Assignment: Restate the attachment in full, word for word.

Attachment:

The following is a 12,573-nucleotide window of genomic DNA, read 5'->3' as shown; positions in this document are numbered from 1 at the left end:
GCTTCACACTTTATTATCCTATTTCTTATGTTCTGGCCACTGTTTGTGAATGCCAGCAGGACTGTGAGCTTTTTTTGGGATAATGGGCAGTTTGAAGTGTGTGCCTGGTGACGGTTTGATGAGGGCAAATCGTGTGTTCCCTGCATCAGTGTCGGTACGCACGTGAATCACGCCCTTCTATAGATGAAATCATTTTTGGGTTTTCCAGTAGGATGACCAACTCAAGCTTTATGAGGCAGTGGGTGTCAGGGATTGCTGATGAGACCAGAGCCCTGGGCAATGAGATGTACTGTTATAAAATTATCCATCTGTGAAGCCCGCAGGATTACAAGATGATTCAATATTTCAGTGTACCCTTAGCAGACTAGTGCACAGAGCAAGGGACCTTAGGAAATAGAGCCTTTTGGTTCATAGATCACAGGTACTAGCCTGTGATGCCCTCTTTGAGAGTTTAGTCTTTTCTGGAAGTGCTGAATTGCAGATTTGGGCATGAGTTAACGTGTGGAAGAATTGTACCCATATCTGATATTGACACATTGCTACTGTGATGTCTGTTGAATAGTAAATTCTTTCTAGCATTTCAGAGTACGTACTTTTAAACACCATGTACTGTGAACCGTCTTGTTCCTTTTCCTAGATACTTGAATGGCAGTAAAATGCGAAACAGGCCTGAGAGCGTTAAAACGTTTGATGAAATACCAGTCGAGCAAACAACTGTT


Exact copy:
The following is a 12,573-nucleotide window of genomic DNA, read 5'->3' as shown; positions in this document are numbered from 1 at the left end:
GCTTCACACTTTATTATCCTATTTCTTATGTTCTGGCCACTGTTTGTGAATGCCAGCAGGACTGTGAGCTTTTTTTGGGATAATGGGCAGTTTGAAGTGTGTGCCTGGTGACGGTTTGATGAGGGCAAATCGTGTGTTCCCTGCATCAGTGTCGGTACGCACGTGAATCACGCCCTTCTATAGATGAAATCATTTTTGGGTTTTCCAGTAGGATGACCAACTCAAGCTTTATGAGGCAGTGGGTGTCAGGGATTGCTGATGAGACCAGAGCCCTGGGCAATGAGATGTACTGTTATAAAATTATCCATCTGTGAAGCCCGCAGGATTACAAGATGATTCAATATTTCAGTGTACCCTTAGCAGACTAGTGCACAGAGCAAGGGACCTTAGGAAATAGAGCCTTTTGGTTCATAGATCACAGGTACTAGCCTGTGATGCCCTCTTTGAGAGTTTAGTCTTTTCTGGAAGTGCTGAATTGCAGATTTGGGCATGAGTTAACGTGTGGAAGAATTGTACCCATATCTGATATTGACACATTGCTACTGTGATGTCTGTTGAATAGTAAATTCTTTCTAGCATTTCAGAGTACGTACTTTTAAACACCATGTACTGTGAACCGTCTTGTTCCTTTTCCTAGATACTTGAATGGCAGTAAAATGCGAAACAGGCCTGAGAGCGTTAAAACGTTTGATGAAATACCAGTCGAGCAAACAACTGTT